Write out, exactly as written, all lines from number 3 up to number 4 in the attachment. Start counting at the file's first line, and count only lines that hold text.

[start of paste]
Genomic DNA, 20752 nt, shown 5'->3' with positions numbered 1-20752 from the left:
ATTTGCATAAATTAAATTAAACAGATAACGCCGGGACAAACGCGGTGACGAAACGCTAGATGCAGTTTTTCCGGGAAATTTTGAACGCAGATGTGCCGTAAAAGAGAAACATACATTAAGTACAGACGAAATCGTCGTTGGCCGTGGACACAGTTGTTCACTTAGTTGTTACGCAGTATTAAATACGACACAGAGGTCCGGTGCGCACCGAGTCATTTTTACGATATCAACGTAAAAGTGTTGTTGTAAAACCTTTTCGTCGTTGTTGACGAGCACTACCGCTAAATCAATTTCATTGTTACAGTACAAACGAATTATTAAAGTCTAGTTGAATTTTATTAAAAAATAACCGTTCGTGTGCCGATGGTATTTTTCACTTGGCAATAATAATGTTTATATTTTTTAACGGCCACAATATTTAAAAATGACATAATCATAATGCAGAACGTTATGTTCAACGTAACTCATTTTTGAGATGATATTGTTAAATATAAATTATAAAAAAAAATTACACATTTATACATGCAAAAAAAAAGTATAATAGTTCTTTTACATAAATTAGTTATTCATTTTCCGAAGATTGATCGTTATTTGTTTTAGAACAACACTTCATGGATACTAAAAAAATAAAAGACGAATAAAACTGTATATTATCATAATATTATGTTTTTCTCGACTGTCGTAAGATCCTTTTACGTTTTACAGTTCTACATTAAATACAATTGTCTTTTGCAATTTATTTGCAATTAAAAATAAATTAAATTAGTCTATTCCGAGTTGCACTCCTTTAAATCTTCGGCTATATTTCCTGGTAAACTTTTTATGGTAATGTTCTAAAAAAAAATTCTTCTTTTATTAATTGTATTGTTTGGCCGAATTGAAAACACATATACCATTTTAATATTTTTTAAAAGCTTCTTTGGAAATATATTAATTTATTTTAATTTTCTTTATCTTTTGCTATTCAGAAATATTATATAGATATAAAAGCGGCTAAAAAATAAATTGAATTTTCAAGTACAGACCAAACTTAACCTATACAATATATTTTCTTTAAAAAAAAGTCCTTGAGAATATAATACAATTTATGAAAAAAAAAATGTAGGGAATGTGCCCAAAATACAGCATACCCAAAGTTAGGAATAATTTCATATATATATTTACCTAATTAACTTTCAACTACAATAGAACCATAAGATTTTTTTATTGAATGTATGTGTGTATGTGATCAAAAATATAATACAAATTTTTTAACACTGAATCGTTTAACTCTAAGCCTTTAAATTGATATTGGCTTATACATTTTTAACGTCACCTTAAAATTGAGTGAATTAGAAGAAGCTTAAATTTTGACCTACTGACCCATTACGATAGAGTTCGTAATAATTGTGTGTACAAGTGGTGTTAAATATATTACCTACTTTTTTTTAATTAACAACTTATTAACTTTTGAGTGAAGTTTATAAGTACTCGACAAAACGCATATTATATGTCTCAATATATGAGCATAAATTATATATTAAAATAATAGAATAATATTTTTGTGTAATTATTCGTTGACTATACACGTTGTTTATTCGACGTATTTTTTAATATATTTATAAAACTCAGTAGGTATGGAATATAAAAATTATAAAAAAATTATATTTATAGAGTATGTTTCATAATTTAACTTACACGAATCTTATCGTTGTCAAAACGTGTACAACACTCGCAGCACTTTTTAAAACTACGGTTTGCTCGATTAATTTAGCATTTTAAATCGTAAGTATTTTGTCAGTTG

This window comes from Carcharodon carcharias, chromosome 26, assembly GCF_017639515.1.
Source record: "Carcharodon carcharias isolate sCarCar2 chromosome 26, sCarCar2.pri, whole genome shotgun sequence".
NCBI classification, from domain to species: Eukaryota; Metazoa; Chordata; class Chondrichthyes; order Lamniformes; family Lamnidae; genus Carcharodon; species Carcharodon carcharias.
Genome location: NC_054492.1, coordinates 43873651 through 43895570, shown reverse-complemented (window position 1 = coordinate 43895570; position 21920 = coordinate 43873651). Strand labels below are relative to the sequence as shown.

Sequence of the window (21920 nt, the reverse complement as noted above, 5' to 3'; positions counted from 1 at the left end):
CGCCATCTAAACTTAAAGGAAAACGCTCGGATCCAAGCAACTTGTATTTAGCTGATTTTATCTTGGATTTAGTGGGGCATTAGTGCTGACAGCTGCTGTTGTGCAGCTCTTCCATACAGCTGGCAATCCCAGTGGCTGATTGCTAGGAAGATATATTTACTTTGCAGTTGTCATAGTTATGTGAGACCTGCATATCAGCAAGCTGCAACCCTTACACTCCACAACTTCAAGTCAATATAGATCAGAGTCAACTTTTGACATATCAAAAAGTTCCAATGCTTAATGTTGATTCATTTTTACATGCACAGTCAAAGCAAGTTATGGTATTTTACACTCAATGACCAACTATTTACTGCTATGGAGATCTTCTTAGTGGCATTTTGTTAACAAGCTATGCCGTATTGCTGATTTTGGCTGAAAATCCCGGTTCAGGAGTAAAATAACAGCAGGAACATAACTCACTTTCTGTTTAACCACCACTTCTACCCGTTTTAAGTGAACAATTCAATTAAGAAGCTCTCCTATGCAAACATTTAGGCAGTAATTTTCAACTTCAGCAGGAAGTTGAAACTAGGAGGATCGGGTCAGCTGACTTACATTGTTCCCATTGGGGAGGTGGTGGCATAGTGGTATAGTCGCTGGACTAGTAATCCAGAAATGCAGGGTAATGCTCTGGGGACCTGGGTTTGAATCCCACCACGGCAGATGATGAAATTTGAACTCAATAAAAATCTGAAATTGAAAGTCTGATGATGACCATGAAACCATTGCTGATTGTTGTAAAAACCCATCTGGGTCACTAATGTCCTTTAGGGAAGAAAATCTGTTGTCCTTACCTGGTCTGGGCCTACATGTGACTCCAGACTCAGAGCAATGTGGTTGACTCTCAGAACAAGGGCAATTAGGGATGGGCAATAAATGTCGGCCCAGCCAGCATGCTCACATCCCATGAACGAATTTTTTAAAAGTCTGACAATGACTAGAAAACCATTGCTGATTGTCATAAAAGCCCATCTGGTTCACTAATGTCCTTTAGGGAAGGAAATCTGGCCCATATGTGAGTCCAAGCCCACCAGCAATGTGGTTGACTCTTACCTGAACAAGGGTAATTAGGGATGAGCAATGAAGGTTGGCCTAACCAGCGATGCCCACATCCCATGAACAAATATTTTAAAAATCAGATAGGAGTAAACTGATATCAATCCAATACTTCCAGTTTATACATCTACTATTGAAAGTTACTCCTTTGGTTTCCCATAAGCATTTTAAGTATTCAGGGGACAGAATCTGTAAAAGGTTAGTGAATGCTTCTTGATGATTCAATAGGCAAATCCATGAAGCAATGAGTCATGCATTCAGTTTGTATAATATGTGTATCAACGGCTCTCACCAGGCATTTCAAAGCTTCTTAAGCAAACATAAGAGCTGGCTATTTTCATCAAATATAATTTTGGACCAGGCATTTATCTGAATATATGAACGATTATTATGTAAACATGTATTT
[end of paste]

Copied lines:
This window comes from Carcharodon carcharias, chromosome 26, assembly GCF_017639515.1.
Source record: "Carcharodon carcharias isolate sCarCar2 chromosome 26, sCarCar2.pri, whole genome shotgun sequence".